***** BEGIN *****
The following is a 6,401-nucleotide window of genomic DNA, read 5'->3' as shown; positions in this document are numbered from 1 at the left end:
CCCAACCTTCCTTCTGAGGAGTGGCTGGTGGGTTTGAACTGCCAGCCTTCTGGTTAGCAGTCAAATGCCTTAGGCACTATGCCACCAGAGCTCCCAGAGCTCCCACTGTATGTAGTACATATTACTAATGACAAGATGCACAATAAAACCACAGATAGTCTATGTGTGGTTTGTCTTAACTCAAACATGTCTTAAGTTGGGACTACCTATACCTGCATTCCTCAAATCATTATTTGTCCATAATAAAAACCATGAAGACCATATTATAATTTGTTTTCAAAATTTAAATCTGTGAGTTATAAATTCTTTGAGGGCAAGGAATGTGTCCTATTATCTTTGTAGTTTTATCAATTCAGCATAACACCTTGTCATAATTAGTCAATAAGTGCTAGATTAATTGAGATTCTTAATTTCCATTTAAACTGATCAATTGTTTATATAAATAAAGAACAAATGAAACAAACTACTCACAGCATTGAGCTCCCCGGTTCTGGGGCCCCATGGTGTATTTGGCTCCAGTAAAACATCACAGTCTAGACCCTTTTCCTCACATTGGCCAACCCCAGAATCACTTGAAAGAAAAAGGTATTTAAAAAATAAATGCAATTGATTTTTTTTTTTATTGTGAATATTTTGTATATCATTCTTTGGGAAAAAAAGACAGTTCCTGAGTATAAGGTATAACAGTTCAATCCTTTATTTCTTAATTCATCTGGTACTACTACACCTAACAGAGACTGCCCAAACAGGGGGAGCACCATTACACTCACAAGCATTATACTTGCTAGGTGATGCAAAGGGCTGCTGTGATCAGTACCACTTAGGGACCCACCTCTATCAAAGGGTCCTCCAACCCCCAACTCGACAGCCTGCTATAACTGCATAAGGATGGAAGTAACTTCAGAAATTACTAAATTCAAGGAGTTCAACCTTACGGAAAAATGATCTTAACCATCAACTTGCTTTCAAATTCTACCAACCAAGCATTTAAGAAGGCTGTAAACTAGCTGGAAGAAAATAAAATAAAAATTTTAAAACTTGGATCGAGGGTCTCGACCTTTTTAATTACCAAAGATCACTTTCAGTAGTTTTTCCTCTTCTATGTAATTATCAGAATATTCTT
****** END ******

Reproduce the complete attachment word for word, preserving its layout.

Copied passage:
The following is a 6,401-nucleotide window of genomic DNA, read 5'->3' as shown; positions in this document are numbered from 1 at the left end:
CCCAACCTTCCTTCTGAGGAGTGGCTGGTGGGTTTGAACTGCCAGCCTTCTGGTTAGCAGTCAAATGCCTTAGGCACTATGCCACCAGAGCTCCCAGAGCTCCCACTGTATGTAGTACATATTACTAATGACAAGATGCACAATAAAACCACAGATAGTCTATGTGTGGTTTGTCTTAACTCAAACATGTCTTAAGTTGGGACTACCTATACCTGCATTCCTCAAATCATTATTTGTCCATAATAAAAACCATGAAGACCATATTATAATTTGTTTTCAAAATTTAAATCTGTGAGTTATAAATTCTTTGAGGGCAAGGAATGTGTCCTATTATCTTTGTAGTTTTATCAATTCAGCATAACACCTTGTCATAATTAGTCAATAAGTGCTAGATTAATTGAGATTCTTAATTTCCATTTAAACTGATCAATTGTTTATATAAATAAAGAACAAATGAAACAAACTACTCACAGCATTGAGCTCCCCGGTTCTGGGGCCCCATGGTGTATTTGGCTCCAGTAAAACATCACAGTCTAGACCCTTTTCCTCACATTGGCCAACCCCAGAATCACTTGAAAGAAAAAGGTATTTAAAAAATAAATGCAATTGATTTTTTTTTTTATTGTGAATATTTTGTATATCATTCTTTGGGAAAAAAAGACAGTTCCTGAGTATAAGGTATAACAGTTCAATCCTTTATTTCTTAATTCATCTGGTACTACTACACCTAACAGAGACTGCCCAAACAGGGGGAGCACCATTACACTCACAAGCATTATACTTGCTAGGTGATGCAAAGGGCTGCTGTGATCAGTACCACTTAGGGACCCACCTCTATCAAAGGGTCCTCCAACCCCCAACTCGACAGCCTGCTATAACTGCATAAGGATGGAAGTAACTTCAGAAATTACTAAATTCAAGGAGTTCAACCTTACGGAAAAATGATCTTAACCATCAACTTGCTTTCAAATTCTACCAACCAAGCATTTAAGAAGGCTGTAAACTAGCTGGAAGAAAATAAAATAAAAATTTTAAAACTTGGATCGAGGGTCTCGACCTTTTTAATTACCAAAGATCACTTTCAGTAGTTTTTCCTCTTCTATGTAATTATCAGAATATTCTT